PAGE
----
The Necessity of a New Constitution

Essay by SilvahHigh School, 11th grade December 2004

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The Articles of Confederation was a fairly loose agreement between the thirteen colonies that was created and ratified during the Revolutionary War. Its two most crippling weaknesses, the prohibition of taxes and commercial regulation by the national congress made it weak and ineffective until 1986, when Charles Pinckney proposed a convention for the amendment of the Articles of Confederation. The idea was further considered in the Annapolis Convention of 1786 until delegates from all of the thirteen states came together in Philadelphia in 1787 for the purpose of amending the Articles of Confederation. Though scholars such as Thomas Jefferson would disagree, I believe that the framers of the American Constitution made a necessary step towards a working democracy when they broke with their plan and compromised between each other to create an entirely new document rather than merely amending the Articles of Confederation. The new constitution gave the national government new powers that would be able to expand and change according to the times, and made important advances in government throughout the world with revolutionary concepts such as those outlined in the bill of rights.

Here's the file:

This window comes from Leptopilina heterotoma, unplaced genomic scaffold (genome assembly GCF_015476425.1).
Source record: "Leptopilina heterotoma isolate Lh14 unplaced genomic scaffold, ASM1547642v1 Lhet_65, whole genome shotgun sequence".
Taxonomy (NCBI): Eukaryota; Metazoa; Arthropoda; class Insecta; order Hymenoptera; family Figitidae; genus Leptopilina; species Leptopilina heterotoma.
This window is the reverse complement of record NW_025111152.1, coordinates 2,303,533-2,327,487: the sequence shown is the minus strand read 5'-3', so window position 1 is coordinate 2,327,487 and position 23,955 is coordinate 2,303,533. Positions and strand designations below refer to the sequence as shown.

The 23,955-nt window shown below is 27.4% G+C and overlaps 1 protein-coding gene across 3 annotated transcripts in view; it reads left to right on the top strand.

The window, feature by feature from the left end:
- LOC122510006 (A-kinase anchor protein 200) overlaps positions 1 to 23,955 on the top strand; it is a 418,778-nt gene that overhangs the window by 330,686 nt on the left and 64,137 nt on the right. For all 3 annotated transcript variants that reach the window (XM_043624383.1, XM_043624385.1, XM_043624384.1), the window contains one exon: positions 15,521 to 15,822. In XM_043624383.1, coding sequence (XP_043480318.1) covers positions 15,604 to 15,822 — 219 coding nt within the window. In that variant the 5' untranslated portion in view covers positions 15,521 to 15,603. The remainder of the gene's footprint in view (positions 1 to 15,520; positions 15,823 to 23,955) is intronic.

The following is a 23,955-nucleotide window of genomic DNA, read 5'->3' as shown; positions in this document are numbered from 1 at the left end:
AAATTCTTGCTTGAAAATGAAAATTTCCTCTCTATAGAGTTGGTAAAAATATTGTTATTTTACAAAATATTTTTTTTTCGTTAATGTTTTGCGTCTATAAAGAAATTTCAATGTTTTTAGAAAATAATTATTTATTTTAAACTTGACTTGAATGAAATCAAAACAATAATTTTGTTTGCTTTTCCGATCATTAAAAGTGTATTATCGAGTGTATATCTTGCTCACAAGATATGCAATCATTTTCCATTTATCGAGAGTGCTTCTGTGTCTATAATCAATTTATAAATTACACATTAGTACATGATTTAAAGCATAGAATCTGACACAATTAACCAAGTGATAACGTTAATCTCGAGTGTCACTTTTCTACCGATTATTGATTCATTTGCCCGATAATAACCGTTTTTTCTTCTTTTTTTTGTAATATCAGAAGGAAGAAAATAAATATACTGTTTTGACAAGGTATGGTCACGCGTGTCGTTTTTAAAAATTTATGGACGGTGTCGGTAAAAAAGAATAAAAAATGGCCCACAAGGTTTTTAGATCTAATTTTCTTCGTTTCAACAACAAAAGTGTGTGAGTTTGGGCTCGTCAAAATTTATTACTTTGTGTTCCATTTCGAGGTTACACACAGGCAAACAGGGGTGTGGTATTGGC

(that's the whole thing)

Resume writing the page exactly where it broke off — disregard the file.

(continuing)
Without the innovation and bold break from their assigned purpose, the United States would have been faced with many more problems and conflicts that the Federal Constitution would have been able to handle.

The very structure of the Articles of Confederation made it almost impossible to amend, much less completely alter its goals and structure, at all. Under the Articles of Confederation, a unanimous vote was required for any amendment. Considering the many disagreements the states had over issues such as how population should affect representation in the senate, how the president should be elected, and whether or not slaves should be counted as citizens of a state, unanimous agreement on any new legislation would...